Do you have an idea, experience, or tip to share? Please write!
Send to: mailto:HN-ideas@familyclassroom.net

Winning Website

Basic Steps in the Research Process - www.crlsresearchguide.org

Boasting almost 5 million visits, this site takes students through
all the steps needed to write a research paper. For each step listed,
the student can click on key words and receive more instruction about
how to complete that step. The site also offers an outline maker with
print option. If looking at all the steps in one place is overwhelming,
click on "Big 6 Skills" to view more of a summary, with the detailed
steps just a click a way.

Cindy Prechtel, www.HomeschoolingFromTheHeart.com

Last Issue's Reader Question

"All through our home educating years (14 years) I've been
pretty casual about science. Our older children have done
wonderfully as they've entered formal courses of studies
and adult life.

My #5 child has vision problems, though. I'm looking for a
chemistry program that isn't as detailed, but points out the
key thoughts.

I'd prefer that our children notice details and think, but
this child has different needs.

Can you share ideas and thoughts about a self-paced, thorough,
college prep, God-based chemistry program? Experiments are
fine as long as I don't have to use a lot of specialty items.
I'm open to video/CD helps. Thanks!" -- Kathy

Our Readers' Responses

"Kathy -- Apologia offers very thorough college prep science courses.
Most of the experiments can be done with easily available items or
they offer kits to purchase. One benefit is that they have the option
of an audio CD with the text read, so if your child has vision problems
they could hear the lesson instead of having to read the text." -- Sandy


"Not sure if this will help or not, but we're looking at doing the PAC
Integrated Physics and Chemistry course
in the next year or two with
my teenage daughter who is not likely to continue with math-oriented
science after this. We have just finished their Anatomy course and it
went well. This course was designed to be used remedially by kids who
need help getting back into the school system, so was quite structured:
Read each day, write a test each day on the content. It was short,
however, and I learned lots doing it with her -- She often beat me, too!
Integrated Chemistry and Physics looks interesting to me because it has
been prepared by John Hudson Tiner, whose books we have often used as
a change of pace: Exploring the History of Medicine, Exploring the World
of Chemistry
, Exploring the World of Mathematics. These books take a
chronological approach to teaching their subjects and are quite fun if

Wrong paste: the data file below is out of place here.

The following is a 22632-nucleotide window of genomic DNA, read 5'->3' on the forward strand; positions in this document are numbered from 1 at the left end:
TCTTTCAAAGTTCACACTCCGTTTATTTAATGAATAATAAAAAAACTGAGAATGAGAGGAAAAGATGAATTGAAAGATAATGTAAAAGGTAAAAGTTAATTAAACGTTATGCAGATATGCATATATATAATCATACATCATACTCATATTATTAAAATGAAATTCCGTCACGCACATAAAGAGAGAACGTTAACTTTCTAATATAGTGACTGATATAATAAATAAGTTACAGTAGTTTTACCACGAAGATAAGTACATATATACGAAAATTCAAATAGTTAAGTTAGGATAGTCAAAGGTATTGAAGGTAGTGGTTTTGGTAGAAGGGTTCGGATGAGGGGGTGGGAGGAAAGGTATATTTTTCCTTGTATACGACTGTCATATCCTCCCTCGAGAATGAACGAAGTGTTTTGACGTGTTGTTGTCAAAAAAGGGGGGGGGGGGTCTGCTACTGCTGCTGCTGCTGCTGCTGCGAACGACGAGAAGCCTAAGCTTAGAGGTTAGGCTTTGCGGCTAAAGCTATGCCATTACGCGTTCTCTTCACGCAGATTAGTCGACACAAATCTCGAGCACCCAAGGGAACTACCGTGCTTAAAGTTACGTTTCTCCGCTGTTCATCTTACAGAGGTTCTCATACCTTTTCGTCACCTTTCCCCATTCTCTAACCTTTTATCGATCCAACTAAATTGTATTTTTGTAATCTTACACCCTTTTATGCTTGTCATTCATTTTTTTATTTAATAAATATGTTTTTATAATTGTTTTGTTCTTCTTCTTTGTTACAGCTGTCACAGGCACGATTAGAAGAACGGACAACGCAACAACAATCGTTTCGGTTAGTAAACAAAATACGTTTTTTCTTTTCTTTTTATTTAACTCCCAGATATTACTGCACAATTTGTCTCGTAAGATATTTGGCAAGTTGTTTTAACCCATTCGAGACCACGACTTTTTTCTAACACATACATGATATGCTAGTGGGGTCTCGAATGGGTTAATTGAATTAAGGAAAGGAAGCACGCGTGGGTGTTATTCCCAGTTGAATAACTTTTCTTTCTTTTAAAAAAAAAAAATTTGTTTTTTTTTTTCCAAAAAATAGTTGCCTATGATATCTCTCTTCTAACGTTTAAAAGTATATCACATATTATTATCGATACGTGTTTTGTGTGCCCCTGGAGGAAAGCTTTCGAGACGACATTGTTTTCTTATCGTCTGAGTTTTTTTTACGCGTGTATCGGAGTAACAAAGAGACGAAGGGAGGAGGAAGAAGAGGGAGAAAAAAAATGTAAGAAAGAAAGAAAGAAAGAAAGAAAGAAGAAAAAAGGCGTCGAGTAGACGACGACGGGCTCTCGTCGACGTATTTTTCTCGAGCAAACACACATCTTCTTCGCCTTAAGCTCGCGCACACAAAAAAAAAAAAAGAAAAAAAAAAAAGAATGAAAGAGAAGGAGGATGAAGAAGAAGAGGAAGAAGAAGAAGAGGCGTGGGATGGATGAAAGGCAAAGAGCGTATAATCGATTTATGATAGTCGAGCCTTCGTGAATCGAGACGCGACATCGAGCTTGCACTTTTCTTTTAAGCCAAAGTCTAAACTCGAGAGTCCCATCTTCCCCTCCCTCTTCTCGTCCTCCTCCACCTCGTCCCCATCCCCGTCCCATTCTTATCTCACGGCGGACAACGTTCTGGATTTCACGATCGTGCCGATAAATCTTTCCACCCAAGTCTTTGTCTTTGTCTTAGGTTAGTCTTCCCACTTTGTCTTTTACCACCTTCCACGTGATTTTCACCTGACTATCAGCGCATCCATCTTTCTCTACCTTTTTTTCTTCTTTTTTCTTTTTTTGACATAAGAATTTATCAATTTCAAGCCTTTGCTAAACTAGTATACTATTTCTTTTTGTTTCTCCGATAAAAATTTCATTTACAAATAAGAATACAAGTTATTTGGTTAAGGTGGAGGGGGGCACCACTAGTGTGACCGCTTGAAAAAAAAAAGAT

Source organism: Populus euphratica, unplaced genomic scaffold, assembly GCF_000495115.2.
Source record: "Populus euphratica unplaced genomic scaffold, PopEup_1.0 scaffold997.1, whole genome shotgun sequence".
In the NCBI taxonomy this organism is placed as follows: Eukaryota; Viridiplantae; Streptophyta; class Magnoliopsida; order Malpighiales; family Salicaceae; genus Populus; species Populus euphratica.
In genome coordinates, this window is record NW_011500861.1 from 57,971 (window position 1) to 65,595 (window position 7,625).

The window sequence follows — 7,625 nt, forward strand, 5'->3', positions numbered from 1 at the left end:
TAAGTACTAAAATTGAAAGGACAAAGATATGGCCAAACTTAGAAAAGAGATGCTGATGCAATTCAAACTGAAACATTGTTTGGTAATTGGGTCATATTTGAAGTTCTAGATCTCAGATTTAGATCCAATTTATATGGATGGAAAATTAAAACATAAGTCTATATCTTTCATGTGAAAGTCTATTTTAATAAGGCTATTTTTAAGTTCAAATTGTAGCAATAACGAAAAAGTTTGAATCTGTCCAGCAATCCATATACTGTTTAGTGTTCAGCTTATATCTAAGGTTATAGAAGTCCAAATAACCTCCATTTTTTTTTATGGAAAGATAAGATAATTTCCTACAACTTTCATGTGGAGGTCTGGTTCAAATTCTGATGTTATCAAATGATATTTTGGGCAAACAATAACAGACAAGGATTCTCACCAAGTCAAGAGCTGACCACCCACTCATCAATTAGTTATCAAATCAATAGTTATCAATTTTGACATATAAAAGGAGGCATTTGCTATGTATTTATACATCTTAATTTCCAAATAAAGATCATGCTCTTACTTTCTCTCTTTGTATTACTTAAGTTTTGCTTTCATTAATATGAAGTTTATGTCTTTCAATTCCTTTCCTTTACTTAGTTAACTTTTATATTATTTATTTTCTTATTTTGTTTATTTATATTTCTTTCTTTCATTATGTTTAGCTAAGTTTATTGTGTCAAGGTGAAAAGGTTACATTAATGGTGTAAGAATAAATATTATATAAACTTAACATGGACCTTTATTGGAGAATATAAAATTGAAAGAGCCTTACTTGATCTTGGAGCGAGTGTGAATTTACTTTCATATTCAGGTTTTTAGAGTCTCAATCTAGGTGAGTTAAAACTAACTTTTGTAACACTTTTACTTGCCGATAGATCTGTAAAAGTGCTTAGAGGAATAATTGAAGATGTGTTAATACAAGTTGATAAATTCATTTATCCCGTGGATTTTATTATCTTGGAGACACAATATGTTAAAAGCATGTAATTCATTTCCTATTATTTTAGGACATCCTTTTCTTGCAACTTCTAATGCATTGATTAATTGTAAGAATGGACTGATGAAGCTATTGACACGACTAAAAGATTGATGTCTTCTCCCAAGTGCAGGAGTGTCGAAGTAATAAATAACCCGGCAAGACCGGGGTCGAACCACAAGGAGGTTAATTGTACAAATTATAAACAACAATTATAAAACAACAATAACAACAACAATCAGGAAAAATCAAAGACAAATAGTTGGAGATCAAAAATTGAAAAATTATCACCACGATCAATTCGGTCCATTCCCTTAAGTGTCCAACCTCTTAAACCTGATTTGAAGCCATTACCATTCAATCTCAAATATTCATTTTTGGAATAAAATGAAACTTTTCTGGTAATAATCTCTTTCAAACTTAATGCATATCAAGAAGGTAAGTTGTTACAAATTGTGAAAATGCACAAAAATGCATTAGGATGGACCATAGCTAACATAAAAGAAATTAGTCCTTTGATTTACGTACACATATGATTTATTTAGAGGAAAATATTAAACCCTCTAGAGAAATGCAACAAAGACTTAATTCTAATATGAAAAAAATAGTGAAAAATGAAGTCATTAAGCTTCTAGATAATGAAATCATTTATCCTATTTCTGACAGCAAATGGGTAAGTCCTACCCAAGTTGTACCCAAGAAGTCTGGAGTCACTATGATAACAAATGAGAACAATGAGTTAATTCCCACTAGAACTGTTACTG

you are on a cycle of teaching history. Truth be told, my next-up son
(who is quite keen on science) didn't thrive on Apologia, so we did
these for a year or two (a little sheepishly around grades nine and
ten as they are maybe a little below that). He then wanted to take
physics and chemistry at the local college in his grade twelve year
and has transitioned great. These materials kept his love for science
alive and told the STORY of science. So, my hat's off to anything by
and I am looking forward to seeing how he integrates chemistry
and physics. By the way, I found out about the PAC courses through
the Timberdoodle catalogue. You might want to check out their review.
All the best!" -- Eunice


There are two programs we are using/have used for Chemistry that are
very very good.

The one which might pertain better to your needs (video included) is
this website: www.superchargedscience.com. The scientist/author/teacher
Aurora Lipper makes science fun! She has an 'escience program' which
includes information prior to each video lesson - including lesson
plans and objectives, materials lists and the opportunity to listen and
watch the materials over and over again. We subscribe to her lessons
and, while some have proven above my children's heads (they are younger),
it is still amazing what they get out of it.

The second resource, which might be a bit below grade level, but very
thorough and easy to teach, is Real Science 4 Kids. The chemistry
workbook also has a Latin worktext with it, so my sons learned a fair
bit more than just how to mix stuff so it changes in some way!

I hope this information helps." -- Jennifer in Illinois

Answer our NEW Question

"I am searching for some resources to help teach my 2nd grade son about
authority. Biblical authority, civil authority -- all of the above. This
started when our weekly memory verse touched on the topic of authority,
and we had a couple of verses suggested to support it. But I truly feel
led to expand on this topic in family devotions time, because I feel NOW
is the time to settle this biblical principle. However, short of looking
up verses and a definition or two, I am only finding material suitable
for an adult reading/comprehension level.

Can you suggest any resources you may have or know of to help us train
our son about this valuable life principle? Thank you." -- Rhonda H.


Do you know of a resource that may be helpful for Rhonda?

Please send your answer to: mailto:HN-answers@familyclassroom.net

Ask YOUR Question

Do you have a question you would like our readers to answer?

Send it to mailto:HN-questions@familyclassroom.net and we'll see
if we can help you out in a future issue!

Need Immediate Help?

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and let them know that Heather sent you!

This ultra-safe chat is supervised by experienced moms who are
there to serve and share their wisdom... or just offer a listening
ear and encouragement.